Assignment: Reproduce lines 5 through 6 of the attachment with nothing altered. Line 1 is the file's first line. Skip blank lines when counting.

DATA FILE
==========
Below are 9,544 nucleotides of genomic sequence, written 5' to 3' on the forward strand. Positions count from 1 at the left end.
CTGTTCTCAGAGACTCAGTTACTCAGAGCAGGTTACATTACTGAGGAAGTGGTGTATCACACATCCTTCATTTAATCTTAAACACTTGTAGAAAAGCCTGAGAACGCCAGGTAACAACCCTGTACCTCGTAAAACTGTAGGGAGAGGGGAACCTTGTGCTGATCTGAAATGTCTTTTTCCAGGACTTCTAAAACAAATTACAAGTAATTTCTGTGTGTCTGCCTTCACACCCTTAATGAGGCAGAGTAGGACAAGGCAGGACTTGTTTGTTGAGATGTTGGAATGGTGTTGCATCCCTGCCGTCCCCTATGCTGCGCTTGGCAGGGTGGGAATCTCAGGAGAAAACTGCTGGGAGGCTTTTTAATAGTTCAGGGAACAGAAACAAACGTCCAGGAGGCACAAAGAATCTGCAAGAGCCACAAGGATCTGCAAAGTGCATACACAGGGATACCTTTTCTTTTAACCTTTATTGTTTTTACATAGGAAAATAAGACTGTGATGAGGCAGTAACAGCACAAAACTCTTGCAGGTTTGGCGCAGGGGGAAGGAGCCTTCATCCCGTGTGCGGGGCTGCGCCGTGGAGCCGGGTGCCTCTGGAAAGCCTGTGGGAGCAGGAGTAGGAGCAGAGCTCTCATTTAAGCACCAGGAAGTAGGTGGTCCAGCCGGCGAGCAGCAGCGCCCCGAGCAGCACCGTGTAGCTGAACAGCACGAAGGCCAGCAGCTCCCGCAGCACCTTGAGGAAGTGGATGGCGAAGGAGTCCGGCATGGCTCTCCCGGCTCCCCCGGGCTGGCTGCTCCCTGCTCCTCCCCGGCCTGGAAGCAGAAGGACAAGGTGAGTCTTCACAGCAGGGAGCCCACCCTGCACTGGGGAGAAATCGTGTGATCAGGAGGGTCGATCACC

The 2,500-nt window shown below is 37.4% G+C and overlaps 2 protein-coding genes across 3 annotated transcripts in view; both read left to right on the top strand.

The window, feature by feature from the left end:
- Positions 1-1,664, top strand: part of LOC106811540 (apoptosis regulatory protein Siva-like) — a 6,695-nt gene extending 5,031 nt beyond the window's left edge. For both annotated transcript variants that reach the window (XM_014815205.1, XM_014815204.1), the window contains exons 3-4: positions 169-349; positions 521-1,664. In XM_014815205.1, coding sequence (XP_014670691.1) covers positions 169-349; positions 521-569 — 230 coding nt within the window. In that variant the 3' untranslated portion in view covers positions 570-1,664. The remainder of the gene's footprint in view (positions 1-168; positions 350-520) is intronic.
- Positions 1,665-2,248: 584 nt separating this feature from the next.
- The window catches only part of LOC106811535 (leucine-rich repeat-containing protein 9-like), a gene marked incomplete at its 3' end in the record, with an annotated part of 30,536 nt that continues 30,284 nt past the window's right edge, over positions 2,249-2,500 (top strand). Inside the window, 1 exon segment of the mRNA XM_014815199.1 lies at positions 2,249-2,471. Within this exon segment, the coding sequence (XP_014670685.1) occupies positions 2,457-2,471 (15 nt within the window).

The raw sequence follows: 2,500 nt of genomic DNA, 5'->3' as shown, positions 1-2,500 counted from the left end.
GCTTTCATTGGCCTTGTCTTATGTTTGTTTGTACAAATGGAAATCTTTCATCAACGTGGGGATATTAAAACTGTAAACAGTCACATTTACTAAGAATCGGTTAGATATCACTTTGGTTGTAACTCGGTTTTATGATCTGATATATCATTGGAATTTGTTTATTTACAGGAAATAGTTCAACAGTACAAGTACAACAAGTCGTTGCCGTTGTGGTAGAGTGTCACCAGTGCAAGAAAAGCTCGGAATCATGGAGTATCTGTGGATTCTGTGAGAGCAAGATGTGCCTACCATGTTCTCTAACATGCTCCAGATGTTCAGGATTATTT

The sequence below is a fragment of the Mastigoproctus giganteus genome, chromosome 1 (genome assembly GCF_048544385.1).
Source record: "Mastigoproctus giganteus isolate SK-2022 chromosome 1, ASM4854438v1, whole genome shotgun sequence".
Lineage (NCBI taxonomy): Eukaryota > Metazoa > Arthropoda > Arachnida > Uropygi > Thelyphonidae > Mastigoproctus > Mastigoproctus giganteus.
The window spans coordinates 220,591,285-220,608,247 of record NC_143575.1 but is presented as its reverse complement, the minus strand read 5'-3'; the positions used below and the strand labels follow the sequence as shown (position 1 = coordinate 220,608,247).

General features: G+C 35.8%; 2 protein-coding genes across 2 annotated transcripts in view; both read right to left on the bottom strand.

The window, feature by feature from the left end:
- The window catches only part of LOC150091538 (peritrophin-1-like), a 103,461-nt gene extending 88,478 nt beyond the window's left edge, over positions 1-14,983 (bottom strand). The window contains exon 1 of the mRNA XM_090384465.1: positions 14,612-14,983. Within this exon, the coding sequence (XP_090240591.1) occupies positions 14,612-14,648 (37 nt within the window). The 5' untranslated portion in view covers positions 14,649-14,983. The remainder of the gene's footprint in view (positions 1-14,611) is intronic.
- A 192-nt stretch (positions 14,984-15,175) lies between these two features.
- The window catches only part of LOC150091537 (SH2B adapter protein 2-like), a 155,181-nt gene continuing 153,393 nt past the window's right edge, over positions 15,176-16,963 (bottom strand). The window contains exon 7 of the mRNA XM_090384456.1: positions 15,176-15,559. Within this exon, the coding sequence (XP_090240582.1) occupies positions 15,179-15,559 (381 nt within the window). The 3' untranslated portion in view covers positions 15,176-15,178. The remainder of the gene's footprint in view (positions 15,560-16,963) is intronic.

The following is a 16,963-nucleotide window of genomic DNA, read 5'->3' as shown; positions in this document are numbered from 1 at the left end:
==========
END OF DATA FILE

- Positions 1-1,664, top strand: part of LOC106811540 (apoptosis regulatory protein Siva-like) — a 6,695-nt gene extending 5,031 nt beyond the window's left edge. For both annotated transcript variants that reach the window (XM_014815205.1, XM_014815204.1), the window contains exons 3-4: positions 169-349; positions 521-1,664. In XM_014815205.1, coding sequence (XP_014670691.1) covers positions 169-349; positions 521-569 — 230 coding nt within the window. In that variant the 3' untranslated portion in view covers positions 570-1,664. The remainder of the gene's footprint in view (positions 1-168; positions 350-520) is intronic.
- Positions 1,665-2,248: 584 nt separating this feature from the next.